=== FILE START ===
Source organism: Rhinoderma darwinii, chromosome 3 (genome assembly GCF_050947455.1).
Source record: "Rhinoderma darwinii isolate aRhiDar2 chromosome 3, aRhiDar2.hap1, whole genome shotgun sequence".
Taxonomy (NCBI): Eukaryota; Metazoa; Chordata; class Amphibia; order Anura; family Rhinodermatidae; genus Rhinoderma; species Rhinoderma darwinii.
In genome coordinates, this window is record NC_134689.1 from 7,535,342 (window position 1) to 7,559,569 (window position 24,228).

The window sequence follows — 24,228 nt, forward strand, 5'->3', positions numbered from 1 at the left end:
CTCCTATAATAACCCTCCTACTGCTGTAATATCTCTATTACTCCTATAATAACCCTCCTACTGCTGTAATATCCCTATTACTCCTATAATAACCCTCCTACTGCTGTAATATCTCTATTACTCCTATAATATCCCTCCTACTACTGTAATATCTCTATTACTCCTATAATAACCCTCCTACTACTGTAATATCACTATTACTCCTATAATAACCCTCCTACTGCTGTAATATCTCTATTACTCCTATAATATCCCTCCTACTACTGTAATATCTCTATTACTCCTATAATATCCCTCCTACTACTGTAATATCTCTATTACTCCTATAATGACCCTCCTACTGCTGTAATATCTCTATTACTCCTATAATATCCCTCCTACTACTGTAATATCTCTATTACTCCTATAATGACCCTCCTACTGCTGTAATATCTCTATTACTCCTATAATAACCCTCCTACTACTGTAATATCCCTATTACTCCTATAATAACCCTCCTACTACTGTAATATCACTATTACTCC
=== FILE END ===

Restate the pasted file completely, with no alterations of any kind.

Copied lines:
Source organism: Rhinoderma darwinii, chromosome 3 (genome assembly GCF_050947455.1).
Source record: "Rhinoderma darwinii isolate aRhiDar2 chromosome 3, aRhiDar2.hap1, whole genome shotgun sequence".
Taxonomy (NCBI): Eukaryota; Metazoa; Chordata; class Amphibia; order Anura; family Rhinodermatidae; genus Rhinoderma; species Rhinoderma darwinii.
In genome coordinates, this window is record NC_134689.1 from 7,535,342 (window position 1) to 7,559,569 (window position 24,228).

The window sequence follows — 24,228 nt, forward strand, 5'->3', positions numbered from 1 at the left end:
CTCCTATAATAACCCTCCTACTGCTGTAATATCTCTATTACTCCTATAATAACCCTCCTACTGCTGTAATATCCCTATTACTCCTATAATAACCCTCCTACTGCTGTAATATCTCTATTACTCCTATAATATCCCTCCTACTACTGTAATATCTCTATTACTCCTATAATAACCCTCCTACTACTGTAATATCACTATTACTCCTATAATAACCCTCCTACTGCTGTAATATCTCTATTACTCCTATAATATCCCTCCTACTACTGTAATATCTCTATTACTCCTATAATATCCCTCCTACTACTGTAATATCTCTATTACTCCTATAATGACCCTCCTACTGCTGTAATATCTCTATTACTCCTATAATATCCCTCCTACTACTGTAATATCTCTATTACTCCTATAATGACCCTCCTACTGCTGTAATATCTCTATTACTCCTATAATAACCCTCCTACTACTGTAATATCCCTATTACTCCTATAATAACCCTCCTACTACTGTAATATCACTATTACTCC